The Olympics are here! Nations from all over the world are competing in swimming, gymnastics, volleyball, ping pong, weightlifting, and so many more sports. It’s an exciting time for everyone. And yet, with all the athletic feats being accomplished daily, the whole world seems to be focused on one particular practice of Chinese medicine: Cupping.
In Asia, you probably already know it well, but it’s taking the whole world by storm! Thanks to American gold medal swimmer Michael Phelps and a few others from the American swim team who underwent a cupping procedure prior to the olympics, everyone in the West has been wondering about those strange red circular marks on their backs.
Westerners were genuinely perplexed:
“Have they been physically abused by their swim coaches?”
“Maybe the water in Brazil is so polluted it caused an ugly skin reaction! After all, the diving pool turned green a few days ago.”
“Were they temporarily abducted and examined by aliens with octopus-like suction tentacles?”
Of course, any Chinese or other Asian person knows better. This is the telltale mark of the famous cupping procedure! In fact, cupping may have been in use for more than 5,000 years, and yet many Westerners are just hearing about it for the first time.
My first cupping experience
When I began teaching young students in China, I soon noticed strange bruising on one of my student’s neck and back. It looked painful, and I was a little worried about the student’s wellbeing, but I ignored it. Then, after a few more weeks, I noticed a few more students with similar bruises on their necks and backs. Some of the bruises were circular, and some were actually long lines that seemed to follow their neck and back bones. “Wow, what is happening to my students outside of the classroom?” I thought to myself.
Finally, I asked one of the local Chinese teachers what was happening to the students’ backs. She said, “Don’t worry, it’s a natural therapy that we use here in China.” I thought it was very strange that a therapy could cause bruising like that, but I was intrigued! I had to try to the therapy, it sounded like a fun adventure in ancient self mutilation!
I asked one of the Chinese teachers to take me to a proper shop where someone performs cupping. So we got on the bus and she guided me to the place.
When we arrived, I looked up at the building and saw that it was a massage parlor. Uh oh. A foreigner going into a massage parlor looks bad. Anyone going into a massage parlor looks bad! A little embarrassed, I walked in with the Chinese teacher and she helped me to purchase the cupping therapy.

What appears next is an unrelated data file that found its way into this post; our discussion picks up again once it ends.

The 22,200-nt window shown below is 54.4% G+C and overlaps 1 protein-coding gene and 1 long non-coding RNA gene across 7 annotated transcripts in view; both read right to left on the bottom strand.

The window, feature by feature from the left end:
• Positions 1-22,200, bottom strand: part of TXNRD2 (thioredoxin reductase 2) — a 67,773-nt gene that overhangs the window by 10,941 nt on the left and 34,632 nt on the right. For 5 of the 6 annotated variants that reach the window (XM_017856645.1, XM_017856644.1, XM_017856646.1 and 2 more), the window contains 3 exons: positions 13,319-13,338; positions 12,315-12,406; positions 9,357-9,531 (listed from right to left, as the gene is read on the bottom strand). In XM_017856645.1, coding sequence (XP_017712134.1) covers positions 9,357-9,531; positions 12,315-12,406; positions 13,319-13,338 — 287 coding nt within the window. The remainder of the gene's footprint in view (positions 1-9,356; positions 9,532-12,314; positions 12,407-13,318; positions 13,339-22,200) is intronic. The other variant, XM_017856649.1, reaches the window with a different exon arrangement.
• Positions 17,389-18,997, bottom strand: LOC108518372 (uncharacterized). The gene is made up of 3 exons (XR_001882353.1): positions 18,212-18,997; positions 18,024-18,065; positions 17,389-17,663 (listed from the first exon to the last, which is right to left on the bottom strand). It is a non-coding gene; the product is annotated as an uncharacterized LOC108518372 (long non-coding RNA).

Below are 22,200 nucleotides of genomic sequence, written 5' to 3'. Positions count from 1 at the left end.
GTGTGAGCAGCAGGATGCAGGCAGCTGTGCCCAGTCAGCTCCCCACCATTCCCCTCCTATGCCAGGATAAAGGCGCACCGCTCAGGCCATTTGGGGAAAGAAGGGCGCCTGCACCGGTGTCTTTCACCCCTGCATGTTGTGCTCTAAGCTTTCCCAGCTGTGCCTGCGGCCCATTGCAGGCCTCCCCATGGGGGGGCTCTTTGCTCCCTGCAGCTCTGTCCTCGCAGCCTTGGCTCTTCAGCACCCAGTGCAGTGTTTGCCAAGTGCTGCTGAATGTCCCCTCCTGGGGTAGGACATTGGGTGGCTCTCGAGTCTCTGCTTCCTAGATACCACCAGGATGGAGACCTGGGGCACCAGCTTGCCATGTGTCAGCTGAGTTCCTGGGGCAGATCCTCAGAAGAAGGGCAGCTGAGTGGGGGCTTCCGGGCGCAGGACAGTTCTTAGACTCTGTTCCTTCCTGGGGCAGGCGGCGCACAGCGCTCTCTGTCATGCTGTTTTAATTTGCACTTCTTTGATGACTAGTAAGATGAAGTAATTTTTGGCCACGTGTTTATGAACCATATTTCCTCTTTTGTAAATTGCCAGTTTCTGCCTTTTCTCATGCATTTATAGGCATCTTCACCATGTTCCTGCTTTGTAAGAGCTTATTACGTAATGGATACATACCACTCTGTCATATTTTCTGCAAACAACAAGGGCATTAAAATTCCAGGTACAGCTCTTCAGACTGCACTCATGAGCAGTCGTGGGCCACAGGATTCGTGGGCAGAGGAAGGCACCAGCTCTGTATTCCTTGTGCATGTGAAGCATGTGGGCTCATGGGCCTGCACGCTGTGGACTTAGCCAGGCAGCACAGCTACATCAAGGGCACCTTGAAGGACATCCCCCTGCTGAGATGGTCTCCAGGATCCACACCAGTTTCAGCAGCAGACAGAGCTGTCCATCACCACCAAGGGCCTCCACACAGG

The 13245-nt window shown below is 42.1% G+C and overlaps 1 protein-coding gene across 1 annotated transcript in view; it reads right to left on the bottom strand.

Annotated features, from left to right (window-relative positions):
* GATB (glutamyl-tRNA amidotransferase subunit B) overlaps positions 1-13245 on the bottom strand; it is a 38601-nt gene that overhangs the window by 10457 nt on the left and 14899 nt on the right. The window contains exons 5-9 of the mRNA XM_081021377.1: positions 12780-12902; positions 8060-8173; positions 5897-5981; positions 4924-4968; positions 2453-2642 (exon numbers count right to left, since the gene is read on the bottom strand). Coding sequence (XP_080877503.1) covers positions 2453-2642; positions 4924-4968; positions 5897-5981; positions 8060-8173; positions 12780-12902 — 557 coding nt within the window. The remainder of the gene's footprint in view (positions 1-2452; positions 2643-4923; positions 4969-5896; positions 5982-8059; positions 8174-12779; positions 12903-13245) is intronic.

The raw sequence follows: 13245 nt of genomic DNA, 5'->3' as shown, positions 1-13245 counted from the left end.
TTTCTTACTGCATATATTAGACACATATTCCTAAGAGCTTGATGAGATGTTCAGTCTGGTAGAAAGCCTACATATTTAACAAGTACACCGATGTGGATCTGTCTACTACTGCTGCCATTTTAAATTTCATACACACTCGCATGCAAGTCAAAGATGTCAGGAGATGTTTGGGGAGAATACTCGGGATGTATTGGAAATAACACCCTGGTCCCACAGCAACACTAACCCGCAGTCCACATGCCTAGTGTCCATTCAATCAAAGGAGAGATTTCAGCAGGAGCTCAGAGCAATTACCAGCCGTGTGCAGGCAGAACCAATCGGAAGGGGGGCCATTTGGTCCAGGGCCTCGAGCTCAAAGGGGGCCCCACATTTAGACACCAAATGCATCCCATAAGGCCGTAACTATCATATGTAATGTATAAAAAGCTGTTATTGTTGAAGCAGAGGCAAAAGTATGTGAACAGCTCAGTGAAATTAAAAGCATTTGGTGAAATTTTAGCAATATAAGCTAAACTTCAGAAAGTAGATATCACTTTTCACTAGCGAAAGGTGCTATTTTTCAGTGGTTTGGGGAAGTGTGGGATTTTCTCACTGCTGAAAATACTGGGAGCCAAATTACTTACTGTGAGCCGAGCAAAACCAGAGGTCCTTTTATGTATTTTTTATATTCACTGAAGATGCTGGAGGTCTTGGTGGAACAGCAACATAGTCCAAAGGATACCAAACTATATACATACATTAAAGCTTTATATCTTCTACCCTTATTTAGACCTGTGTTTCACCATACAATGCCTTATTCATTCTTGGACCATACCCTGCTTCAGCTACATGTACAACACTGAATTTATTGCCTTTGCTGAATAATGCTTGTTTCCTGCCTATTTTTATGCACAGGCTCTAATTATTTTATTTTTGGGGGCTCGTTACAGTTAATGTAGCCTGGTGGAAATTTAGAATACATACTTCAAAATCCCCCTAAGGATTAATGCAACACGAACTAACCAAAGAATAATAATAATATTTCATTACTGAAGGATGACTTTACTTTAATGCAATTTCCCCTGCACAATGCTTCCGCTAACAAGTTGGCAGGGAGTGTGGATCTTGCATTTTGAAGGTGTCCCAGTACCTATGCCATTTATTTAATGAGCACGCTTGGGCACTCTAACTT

Fire and mysterious jars
I was asked to take off most of my clothes and lie face down on the table. By now, my Chinese colleague had already left me alone with the cupping therapist, and I really had no idea how this procedure was done. So, I was a little nervous, but I couldn’t see anything that was going on because I was looking straight at the floor!
I was trying hard to listen carefully to the therapist’s commands and understand what was happening. Suddenly, I heard what sounded like a trey of glass jars clinking together. Then my back was rubbed with some type of oil. I felt one of the cold jars pressed against my back, and then I heard the sound of a cigarette lighter being lit!
What was happening?! My sensitive skin being exposed to flames! Actually, it wasn’t bad. I felt only a little heat from the flame of the lighter, and this same action was repeated over and over again on various places all over my back. “Tong ma?” the therapist asked me over and over again. “Bu tong”, I replied.
As I lied on that table, the feeling I had was as if the world’s strongest vacuum cleaner was sucking my skin slowly but surely up into the hose of a vacuum. I thought the skin bubble might suddenly burst and leave me with a gaping flesh wound.
Thankfully, the skin never burst, and the therapist slowly began to take off the jars. I thanked the therapist and went home. When I looked in the mirror, I couldn’t believe how my back looked. Dark maroon spots everywhere! I quickly took a few pictures and sent them in an email to friends and family to explain the procedure. They, too, were shocked, but very intrigued.
The end of my crazy cupping adventure
The truth is, there is a great deal of interest in Traditional Chinese Medicine (TCM) among Westerners. Most Westerners don’t know of any concept like “yin” and “yang” and how eating certain types of foods or using certain types of procedures can help people maintain good health. So, one of the great things about studying at a university in the West will be having the opportunity to share what you know about TCM, and maybe you can take one of your fellow classmates to get a cupping procedure done!
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